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32 Possible Causes for Behavior Problem, Bilateral Ankle Clonus, Cerebellar Gait Ataxia

  • Primary Progressive Multiple Sclerosis

    […] and visual defects, muscular weakness, absent abdominal reflexes, hyperactive tendon reflexes, cerebellar ataxia, retrobulbar neuritis, loss of proprioceptive sense, spastic[] […] due to severe intention tremor Hypotonia: Loss of muscle tone Gait ataxia: Loss of balance Dysmetria : Inability to coordinate movement in which your either overshoot or[] […] tendon reflexes; cerebellar ataxia; retrobulbar neuritis; loss of proprioceptive sense; spastic weakness of legs; vertigo; the “classic” Charcot’s triad (dysarthria, nystagmus[]

  • Huntington's Disease

    […] dysfunction masquerading dominant spinocerebellar ataxias (SCA), were occasionally reported.[] Behavioral Problems in Huntington’s Disease. A helpful guide for coping with and caring for individuals experiencing the behavioral symptoms of HD. Paulsen, J.[] Unlike cerebellar ataxias, determining the precise age at onset of disease in Huntington disease ( Penney et al ., 1990 ) may be difficult due to the overlap of psychiatric[]

  • Subacute Combined Degeneration of Spinal Cord

    It causes ataxia of stance and gait with relative sparing of the arms. It has an insidious onset and a subacute or chronic course.[] Midline cerebellar degeneration (also referred to as alcoholic cerebellar degeneration) is a component of WKS, but may also occur alone.[]

  • Cerebral Palsy

    GA usually presents with pure cerebellar ataxia primarily affecting gait and lower limbs.[] Some behavioral problems are extreme irritability, feeding difficulties, persistent gagging or choking when fed after 6 months of age especially if the tongue pushes the food[] Children with CP may have additional problems, including the following: Seizures Vision, hearing, or speech problems Learning disabilities and behavior problems Mental retardation[]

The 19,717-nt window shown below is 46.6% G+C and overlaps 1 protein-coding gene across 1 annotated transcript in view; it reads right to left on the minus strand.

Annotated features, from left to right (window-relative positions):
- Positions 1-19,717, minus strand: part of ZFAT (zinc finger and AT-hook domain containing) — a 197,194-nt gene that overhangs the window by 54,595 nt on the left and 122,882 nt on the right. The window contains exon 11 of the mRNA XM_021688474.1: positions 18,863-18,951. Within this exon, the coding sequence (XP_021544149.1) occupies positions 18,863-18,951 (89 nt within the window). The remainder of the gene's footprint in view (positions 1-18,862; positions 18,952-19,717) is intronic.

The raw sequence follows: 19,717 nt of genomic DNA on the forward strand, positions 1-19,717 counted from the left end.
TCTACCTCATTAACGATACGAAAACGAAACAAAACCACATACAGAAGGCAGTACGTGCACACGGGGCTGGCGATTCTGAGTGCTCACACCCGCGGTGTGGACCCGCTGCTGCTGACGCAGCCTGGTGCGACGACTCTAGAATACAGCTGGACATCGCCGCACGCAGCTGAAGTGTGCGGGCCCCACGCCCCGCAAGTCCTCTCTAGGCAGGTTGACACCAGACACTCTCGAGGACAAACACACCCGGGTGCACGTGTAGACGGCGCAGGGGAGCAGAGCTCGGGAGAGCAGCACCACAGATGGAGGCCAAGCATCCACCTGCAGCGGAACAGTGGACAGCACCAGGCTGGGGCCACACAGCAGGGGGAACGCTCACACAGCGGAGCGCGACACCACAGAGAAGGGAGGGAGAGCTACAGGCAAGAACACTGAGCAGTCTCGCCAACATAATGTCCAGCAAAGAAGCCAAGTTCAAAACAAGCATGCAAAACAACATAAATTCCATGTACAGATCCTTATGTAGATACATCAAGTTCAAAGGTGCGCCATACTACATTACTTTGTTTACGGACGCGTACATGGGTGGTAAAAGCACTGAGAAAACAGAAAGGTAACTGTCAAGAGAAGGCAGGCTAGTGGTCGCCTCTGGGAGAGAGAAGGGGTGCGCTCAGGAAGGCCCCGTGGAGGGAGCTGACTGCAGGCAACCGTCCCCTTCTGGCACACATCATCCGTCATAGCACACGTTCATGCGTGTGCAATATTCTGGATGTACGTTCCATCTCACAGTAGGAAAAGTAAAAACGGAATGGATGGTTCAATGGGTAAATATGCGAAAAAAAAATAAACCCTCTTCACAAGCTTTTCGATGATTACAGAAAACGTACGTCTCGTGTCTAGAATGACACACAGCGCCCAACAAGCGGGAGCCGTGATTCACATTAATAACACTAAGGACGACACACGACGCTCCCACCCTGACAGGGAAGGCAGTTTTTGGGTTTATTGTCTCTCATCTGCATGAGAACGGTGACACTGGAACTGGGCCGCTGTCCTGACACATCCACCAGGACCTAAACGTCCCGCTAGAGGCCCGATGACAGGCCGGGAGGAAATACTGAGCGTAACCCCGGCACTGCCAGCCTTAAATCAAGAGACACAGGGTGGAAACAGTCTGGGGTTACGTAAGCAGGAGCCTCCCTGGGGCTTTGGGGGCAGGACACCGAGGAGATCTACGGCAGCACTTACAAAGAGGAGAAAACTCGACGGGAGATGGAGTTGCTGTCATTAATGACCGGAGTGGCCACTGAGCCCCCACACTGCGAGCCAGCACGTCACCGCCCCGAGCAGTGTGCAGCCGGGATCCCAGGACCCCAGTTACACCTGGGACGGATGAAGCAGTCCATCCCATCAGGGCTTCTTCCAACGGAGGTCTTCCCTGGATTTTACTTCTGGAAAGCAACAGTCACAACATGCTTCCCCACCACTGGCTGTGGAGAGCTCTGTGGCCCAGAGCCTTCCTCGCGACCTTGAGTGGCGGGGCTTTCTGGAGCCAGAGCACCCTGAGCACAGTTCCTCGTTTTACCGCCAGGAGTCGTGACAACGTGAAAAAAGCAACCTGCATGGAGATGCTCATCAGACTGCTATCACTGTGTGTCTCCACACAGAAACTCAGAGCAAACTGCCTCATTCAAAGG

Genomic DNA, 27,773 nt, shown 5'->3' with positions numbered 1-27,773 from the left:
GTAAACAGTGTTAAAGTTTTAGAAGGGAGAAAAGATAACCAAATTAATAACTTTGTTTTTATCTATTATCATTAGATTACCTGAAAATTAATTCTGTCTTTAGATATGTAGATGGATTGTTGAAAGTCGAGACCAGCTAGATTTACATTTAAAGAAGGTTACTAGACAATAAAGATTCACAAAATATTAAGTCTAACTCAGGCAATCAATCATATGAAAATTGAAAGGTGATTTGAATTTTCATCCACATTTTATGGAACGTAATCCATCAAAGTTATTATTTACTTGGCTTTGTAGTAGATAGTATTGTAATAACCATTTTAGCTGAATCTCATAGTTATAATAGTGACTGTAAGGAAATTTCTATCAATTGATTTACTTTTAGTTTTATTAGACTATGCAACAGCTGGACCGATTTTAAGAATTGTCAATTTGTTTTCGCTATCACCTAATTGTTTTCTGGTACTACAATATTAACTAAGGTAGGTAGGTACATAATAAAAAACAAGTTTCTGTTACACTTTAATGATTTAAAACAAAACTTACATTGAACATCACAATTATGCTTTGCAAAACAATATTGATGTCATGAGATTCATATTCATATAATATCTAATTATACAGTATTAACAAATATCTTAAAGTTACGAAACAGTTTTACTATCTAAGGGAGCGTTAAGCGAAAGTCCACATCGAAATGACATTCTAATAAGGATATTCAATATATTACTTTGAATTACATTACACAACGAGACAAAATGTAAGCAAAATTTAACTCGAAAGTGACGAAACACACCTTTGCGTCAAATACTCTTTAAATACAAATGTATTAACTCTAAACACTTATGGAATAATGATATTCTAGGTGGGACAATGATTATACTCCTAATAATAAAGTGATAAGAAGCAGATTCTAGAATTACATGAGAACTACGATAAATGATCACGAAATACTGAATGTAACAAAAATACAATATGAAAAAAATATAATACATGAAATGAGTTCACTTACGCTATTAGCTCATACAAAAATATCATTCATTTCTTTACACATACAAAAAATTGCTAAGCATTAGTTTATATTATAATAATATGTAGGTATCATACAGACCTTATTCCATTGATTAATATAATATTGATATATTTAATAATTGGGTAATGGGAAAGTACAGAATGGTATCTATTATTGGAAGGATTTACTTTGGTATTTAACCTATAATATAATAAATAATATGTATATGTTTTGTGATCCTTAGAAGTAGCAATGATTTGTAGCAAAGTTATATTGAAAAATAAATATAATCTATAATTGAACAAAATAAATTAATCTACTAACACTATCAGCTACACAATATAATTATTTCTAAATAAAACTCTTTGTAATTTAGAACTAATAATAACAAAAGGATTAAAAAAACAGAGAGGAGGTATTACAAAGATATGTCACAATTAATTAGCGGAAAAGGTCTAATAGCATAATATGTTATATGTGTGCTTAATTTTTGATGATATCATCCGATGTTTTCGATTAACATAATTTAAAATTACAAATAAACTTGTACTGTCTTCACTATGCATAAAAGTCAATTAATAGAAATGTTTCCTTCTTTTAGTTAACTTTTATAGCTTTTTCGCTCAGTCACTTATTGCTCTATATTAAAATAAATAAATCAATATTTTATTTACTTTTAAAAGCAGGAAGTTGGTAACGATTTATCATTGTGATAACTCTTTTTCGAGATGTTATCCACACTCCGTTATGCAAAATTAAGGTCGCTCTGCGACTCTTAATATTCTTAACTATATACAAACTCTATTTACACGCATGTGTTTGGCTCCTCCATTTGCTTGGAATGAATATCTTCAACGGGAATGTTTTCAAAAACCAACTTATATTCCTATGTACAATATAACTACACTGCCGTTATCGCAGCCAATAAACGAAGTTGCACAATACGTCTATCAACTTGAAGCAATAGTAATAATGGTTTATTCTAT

• Cerebral Palsy with Spastic Diplegia

    ., hyperactive deep tendon reflexes, bilateral ankle clonus, extensor toe signs)[see above].[] Ataxia is associated with cerebellar lesions. Ataxia is often combined with spastic diplegia. Most ataxic children can walk but some need walkers.[] Children with CP may also have additional problems, including: seizures vision loss or impairment hearing loss or impairment speech impairment learning disabilities behavioral[]

  • Spastic Paraplegia

    The deep tendon reflexes were increased in all four limbs, but Babinski sign was not elicited bilaterally. Neither ankle nor knee clonus was observed.[] Main inclusion criteria for HA were cerebellar gait and/or limb ataxia, and for HSP, spasticity in the lower limbs, brisk reflexes and positive Babinski sign [ 11, 12 ].[] Another five patients had behavioral problems in childhood. Brain MRIs from nine patients were available for review.[]

  • Creutzfeldt Jakob Disease

    ataxia, gait abnormalities, dementia, dysarthria, ocular dysmetria, and hyporeflexia or areflexia in the lower extremities.[] Memory problems, behavior changes, vision problems, and poor muscle coordination progress quickly to dementia , coma, and death. Most patients die within a year.[] A 62-year-old man presented with abnormal behavior and cognitive impairment.[]

  • Dementia

    Hoffman sign and ankle clonus.[] All patients have gait ataxia and the majority have lower limb ataxia.[] Behavioral problems are seen in most patients with dementia and are often poorly characterized in the literature.[]

  • Progressive Multifocal Leukoencephalopathy

    The patient was diagnosed as having bilateral ankle clonus.[] , including ataxia and dysmetria JC virus encephalopathy presents with global cerebrocortical dysfunction accompanied by seizures ( Cleve Clin J Med 2011;78:S8 ) Diagnosis[] Behavioral health problems including depression, suicidal thoughts or hallucinations.[]

  • Progressive Supranuclear Palsy

    Reflexes were hyperreflexic but symmetric in the upper extremities with unsustained ankle clonus. Extensor toe signs were absent.[] A Japanese male patient presented with gait disturbance at the age of 69 years. His principal symptom was cerebellar ataxia for several years.[] The patient presented with loss of recent memory, abnormal behavior and change in personality at the age of 60. The symptoms were progressive.[]

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